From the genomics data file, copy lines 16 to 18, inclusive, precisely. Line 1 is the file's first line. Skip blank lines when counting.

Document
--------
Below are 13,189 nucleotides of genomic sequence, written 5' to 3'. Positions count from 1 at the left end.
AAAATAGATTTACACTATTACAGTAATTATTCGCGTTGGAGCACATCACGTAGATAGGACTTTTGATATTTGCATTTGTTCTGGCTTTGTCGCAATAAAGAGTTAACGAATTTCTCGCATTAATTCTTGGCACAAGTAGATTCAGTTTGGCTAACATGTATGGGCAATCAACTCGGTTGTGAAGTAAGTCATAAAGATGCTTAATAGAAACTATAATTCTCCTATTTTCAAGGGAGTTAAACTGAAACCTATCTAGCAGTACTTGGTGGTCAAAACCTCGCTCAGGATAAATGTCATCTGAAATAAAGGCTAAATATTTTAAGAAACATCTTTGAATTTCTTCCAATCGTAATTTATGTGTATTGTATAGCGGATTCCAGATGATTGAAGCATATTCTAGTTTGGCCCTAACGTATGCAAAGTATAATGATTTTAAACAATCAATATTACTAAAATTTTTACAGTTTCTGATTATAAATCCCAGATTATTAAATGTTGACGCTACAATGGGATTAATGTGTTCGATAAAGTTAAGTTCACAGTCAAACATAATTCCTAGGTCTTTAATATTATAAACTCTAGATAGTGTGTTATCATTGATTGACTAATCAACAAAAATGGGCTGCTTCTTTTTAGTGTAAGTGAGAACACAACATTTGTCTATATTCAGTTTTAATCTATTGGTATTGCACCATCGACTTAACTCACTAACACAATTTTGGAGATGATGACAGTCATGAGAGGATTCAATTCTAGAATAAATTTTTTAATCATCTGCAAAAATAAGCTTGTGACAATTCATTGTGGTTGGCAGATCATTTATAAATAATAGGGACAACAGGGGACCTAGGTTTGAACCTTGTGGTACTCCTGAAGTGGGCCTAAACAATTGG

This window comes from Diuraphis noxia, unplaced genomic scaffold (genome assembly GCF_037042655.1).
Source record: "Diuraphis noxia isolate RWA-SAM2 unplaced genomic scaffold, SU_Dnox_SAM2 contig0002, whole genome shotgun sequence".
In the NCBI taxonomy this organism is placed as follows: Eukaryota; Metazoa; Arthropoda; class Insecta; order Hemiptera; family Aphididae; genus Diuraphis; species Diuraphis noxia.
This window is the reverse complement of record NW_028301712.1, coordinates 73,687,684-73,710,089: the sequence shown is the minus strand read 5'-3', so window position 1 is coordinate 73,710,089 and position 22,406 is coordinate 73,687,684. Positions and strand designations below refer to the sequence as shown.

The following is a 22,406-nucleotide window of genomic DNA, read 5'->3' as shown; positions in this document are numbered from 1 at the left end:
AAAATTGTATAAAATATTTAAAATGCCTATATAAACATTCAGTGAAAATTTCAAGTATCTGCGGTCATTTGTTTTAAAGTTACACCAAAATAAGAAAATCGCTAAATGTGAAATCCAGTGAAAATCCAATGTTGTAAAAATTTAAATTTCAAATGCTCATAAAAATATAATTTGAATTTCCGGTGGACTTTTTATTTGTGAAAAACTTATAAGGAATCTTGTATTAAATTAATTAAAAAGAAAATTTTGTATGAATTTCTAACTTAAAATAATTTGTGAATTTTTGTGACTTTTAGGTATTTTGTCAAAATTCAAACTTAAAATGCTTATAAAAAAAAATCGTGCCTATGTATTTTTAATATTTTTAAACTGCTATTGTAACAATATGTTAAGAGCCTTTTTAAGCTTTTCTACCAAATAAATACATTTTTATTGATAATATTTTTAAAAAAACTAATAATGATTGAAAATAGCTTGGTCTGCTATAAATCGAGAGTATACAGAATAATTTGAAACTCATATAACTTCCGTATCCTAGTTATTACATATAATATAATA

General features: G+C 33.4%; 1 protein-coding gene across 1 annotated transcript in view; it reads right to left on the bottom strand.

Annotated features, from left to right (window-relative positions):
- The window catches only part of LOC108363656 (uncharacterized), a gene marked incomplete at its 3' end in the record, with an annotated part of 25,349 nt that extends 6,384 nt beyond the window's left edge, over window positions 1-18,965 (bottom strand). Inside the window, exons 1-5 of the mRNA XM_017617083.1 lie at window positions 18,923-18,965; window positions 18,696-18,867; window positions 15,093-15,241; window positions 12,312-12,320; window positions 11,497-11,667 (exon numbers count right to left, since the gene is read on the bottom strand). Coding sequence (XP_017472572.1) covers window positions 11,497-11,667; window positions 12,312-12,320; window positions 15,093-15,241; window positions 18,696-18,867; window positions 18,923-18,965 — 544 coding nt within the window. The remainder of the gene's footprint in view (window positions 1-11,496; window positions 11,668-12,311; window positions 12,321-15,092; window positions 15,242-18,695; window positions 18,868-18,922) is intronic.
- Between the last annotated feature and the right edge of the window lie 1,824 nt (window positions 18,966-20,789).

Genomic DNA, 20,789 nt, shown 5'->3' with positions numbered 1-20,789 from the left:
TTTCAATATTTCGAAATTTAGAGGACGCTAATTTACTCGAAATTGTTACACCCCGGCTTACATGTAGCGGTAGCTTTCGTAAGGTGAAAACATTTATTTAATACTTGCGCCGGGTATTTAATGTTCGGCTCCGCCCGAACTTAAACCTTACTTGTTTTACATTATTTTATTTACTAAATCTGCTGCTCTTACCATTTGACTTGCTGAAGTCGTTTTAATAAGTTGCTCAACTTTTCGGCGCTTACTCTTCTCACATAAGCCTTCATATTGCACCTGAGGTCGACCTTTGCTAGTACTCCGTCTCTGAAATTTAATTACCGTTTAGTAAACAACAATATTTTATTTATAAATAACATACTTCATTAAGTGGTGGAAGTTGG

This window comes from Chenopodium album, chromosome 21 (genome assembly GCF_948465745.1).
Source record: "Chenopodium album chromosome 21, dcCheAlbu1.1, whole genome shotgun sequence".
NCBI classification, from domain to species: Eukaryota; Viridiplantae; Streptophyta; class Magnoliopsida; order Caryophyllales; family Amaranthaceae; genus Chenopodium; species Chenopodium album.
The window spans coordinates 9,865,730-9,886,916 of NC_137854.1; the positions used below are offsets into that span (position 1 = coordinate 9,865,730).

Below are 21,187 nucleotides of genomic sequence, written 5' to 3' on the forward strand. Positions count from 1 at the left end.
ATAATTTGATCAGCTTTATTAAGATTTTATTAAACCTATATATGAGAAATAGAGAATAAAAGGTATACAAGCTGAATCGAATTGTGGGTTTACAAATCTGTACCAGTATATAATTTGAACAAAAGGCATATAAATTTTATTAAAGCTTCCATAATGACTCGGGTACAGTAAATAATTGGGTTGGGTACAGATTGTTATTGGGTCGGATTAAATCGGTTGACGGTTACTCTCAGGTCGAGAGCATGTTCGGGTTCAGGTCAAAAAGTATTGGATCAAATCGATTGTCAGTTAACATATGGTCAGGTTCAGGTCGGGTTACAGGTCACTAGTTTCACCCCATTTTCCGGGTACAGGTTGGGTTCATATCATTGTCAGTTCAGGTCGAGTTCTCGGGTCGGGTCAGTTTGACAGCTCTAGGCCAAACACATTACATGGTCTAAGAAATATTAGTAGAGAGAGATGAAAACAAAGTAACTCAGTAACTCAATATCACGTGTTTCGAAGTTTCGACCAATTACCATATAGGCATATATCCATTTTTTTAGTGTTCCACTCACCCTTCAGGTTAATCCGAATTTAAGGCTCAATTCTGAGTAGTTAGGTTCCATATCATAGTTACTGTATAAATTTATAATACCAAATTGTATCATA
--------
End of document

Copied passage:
Source record: "Chenopodium album chromosome 21, dcCheAlbu1.1, whole genome shotgun sequence".
NCBI classification, from domain to species: Eukaryota; Viridiplantae; Streptophyta; class Magnoliopsida; order Caryophyllales; family Amaranthaceae; genus Chenopodium; species Chenopodium album.
The window spans coordinates 9,865,730-9,886,916 of NC_137854.1; the positions used below are offsets into that span (position 1 = coordinate 9,865,730).